Scientists can explain why an egg forms and breaks, but they cannot undo the breakage of an egg. That doesn't mean that they don't have a mastery over the explanation over what an eggshell is. Likewise, because we cannot create life in a lab, doesn't mean that we don't understand what life is, how it functions, and how to heal or harm it. There is a difference between knowledge-how and knowledge-that (SEP). The skeptical method asks us to apply Occam's razor and ask ourselves, is the use of the concept of 'soul' parsimonious? In a way, yes. It simplifies things tremendously. Instead of explaining consciousness, for example, in terms of biochemistry which is near-insurmountably complex, it simply let's us wave a magic wand and say "it has a soul". But it smacks of the same explanatory simplicity that "angels bowling in heaven" has when explaining the hydrological cycle. Thus, the belief in the soul functions like a God-of-the-gaps in that it makes it easy to explain something that is not understood, even if it is not literally true.


Here are some reasons that acknowledging the existence of a spirit may be unpopular:

  1. Our current educational systems exude a world view that our science is very advanced, that we're only a few minor discoveries away from understanding everything, that we've answered all the major questions. This is obviously false, as any cosmologist, biologist, or quantum physicist would tell you. The problem is that this viewpoint makes it embarrassing to discuss any major gap in any field.

  2. The philosophy of "eat, drink, and be merry" is appealing to many; the idea that they might be held accountable or yet have to progress after this life scares them.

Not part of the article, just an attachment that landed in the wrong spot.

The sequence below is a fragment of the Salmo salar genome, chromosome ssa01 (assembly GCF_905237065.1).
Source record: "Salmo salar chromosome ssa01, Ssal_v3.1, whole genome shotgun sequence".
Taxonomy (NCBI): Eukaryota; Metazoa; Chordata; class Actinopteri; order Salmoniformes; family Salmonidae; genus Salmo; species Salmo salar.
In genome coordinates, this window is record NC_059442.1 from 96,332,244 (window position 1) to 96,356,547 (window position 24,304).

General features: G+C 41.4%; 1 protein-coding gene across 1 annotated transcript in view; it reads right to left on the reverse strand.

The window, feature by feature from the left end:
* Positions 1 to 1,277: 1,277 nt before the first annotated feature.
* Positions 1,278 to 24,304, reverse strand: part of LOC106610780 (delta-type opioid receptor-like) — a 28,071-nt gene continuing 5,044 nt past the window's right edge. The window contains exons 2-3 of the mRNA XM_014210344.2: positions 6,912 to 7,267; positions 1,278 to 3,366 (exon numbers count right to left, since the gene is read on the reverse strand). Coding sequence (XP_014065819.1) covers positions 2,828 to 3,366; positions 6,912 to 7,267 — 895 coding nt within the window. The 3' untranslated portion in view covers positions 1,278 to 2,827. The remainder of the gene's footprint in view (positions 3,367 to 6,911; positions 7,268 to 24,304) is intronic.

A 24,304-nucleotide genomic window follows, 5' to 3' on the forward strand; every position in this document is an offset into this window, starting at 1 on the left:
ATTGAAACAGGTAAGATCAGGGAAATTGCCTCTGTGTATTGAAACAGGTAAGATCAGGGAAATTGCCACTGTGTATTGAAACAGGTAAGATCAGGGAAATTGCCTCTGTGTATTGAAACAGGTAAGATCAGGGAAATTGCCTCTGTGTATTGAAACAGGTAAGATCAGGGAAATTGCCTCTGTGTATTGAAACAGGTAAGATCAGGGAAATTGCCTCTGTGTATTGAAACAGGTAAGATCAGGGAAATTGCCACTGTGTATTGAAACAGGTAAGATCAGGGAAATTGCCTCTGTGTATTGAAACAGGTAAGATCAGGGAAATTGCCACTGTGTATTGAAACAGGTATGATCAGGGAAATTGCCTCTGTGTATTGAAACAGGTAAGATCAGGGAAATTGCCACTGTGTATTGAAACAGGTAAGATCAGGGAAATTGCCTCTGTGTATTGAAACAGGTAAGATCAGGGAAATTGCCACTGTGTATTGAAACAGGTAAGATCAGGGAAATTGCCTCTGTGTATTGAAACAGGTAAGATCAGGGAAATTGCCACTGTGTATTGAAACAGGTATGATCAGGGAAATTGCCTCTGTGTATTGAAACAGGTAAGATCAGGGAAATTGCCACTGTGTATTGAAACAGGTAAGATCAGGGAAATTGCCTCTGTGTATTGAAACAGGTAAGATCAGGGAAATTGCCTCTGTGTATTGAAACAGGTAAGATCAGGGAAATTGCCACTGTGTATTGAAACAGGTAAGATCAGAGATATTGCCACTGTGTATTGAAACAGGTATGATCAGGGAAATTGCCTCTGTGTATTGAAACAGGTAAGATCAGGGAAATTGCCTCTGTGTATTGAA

3. As mentioned, there is an idea that the soul of something is their works that continue on after their life. This includes their influence on their progeny or their written word, etc. There is similar confusion on the word consciousness, referring to different levels of it or recognition of surroundings or beauty, etc. I'm in favor of gaining all possible insight from text, both ancient and modern, but perhaps these alternative understandings allow people to excuse a great deal of human experience and scripture as fluff, as symbols only. The literal experience and wisdom become unduly devalued thereby.

  • 2
    2. Atheists just want to sin?
    – RonJohn
    Mar 12 at 2:39
  • 4
    "the idea that they might be held accountable or yet have to progress after this life scares them" - or... you know, maybe listen to all the reasons people give for not believing any given supernatural claim. People have spoken thousands of hours on the subject. And maybe stop thinking so little of atheists, or apply even the smallest amount of common sense, and accept that pretty much no person on the planet would willingly give up an eternity of bliss for a few short-term pleasures (but an eternity that's existence we don't have the evidence to justify belief in, on the other hand...).
    – NotThatGuy
    Mar 12 at 6:02
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    "educational systems exude a world view that our science is very advanced" - our science is very advanced. We know of events that happened billions of years ago, galaxies billions of light years away, creatures from the deepest oceans, the deepest part of our planet and microscopic organisms. We don't know everything, but we know a lot. "... that we've answered all the major questions" - education is far from perfect, but curiously, it's typically the theists who insist that they know things (i.e. that the supernatural exists), whereas atheists are usually fine with saying "I don't know".
    – NotThatGuy
    Mar 12 at 6:18